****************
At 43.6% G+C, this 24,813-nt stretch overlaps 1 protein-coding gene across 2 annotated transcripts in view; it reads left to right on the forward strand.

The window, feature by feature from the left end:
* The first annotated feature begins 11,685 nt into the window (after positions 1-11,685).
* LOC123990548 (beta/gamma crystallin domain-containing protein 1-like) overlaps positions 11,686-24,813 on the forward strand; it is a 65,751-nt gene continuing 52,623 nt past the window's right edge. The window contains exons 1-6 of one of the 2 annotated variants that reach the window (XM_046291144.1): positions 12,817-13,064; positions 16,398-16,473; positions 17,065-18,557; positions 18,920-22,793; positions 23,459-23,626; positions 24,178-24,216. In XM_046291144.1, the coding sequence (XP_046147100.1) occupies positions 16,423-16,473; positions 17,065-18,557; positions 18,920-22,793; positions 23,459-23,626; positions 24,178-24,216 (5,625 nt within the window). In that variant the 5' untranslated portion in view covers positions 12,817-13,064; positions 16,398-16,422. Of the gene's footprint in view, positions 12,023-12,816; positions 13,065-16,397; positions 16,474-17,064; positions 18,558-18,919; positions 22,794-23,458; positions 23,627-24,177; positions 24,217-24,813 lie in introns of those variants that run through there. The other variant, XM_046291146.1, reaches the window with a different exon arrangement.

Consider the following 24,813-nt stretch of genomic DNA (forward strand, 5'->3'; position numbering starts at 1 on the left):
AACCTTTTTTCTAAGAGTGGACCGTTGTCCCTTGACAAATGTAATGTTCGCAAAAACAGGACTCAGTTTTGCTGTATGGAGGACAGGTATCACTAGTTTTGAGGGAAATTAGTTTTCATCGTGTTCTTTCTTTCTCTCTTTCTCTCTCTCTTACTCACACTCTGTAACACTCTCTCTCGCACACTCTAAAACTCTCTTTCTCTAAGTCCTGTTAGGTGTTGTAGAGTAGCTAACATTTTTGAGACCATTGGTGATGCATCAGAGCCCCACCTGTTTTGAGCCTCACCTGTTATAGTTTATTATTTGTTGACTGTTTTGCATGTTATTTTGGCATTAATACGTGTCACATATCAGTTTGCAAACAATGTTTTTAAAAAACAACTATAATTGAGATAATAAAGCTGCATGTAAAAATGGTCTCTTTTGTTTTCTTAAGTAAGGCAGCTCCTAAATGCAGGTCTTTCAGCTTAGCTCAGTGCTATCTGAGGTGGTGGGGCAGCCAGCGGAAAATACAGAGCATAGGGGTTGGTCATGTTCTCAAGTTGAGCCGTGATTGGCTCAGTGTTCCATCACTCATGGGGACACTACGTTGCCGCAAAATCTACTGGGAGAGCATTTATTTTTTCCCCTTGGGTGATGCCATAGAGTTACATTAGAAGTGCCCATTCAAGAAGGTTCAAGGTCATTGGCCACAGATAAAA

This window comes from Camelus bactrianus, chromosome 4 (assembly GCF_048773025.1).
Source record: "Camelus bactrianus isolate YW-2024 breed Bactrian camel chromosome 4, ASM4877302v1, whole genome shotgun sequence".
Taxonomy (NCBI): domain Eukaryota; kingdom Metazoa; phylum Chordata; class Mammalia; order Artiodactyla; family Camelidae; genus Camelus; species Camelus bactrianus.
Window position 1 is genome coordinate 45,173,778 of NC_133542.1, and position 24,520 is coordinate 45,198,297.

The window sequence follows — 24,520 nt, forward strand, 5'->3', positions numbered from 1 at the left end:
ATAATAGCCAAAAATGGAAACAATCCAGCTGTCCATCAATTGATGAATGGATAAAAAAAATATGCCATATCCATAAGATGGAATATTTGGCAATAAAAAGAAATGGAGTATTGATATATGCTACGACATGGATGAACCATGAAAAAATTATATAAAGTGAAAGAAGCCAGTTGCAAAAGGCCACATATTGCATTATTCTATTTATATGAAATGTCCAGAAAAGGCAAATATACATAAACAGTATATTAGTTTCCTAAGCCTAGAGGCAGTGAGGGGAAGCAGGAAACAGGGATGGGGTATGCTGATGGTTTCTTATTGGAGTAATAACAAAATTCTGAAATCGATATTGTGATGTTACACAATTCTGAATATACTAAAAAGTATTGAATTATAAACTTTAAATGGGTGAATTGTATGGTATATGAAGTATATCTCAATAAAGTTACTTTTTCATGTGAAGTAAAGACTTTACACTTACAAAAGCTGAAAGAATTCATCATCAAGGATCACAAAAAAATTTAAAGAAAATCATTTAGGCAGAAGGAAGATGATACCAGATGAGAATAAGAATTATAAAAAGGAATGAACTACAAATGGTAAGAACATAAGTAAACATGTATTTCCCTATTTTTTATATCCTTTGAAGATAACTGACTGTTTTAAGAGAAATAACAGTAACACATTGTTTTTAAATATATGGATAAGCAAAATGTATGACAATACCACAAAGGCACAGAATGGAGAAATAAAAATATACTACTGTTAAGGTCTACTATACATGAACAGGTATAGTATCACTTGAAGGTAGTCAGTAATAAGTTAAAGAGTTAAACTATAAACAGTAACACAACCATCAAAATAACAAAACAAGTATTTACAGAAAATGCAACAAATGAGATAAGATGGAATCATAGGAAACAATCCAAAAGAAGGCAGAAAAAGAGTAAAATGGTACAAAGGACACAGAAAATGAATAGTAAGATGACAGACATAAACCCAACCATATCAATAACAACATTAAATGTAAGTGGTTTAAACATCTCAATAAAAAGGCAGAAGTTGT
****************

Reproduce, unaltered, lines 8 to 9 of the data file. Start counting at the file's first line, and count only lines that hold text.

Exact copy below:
Source record: "Camelus bactrianus isolate YW-2024 breed Bactrian camel chromosome 4, ASM4877302v1, whole genome shotgun sequence".
Taxonomy (NCBI): domain Eukaryota; kingdom Metazoa; phylum Chordata; class Mammalia; order Artiodactyla; family Camelidae; genus Camelus; species Camelus bactrianus.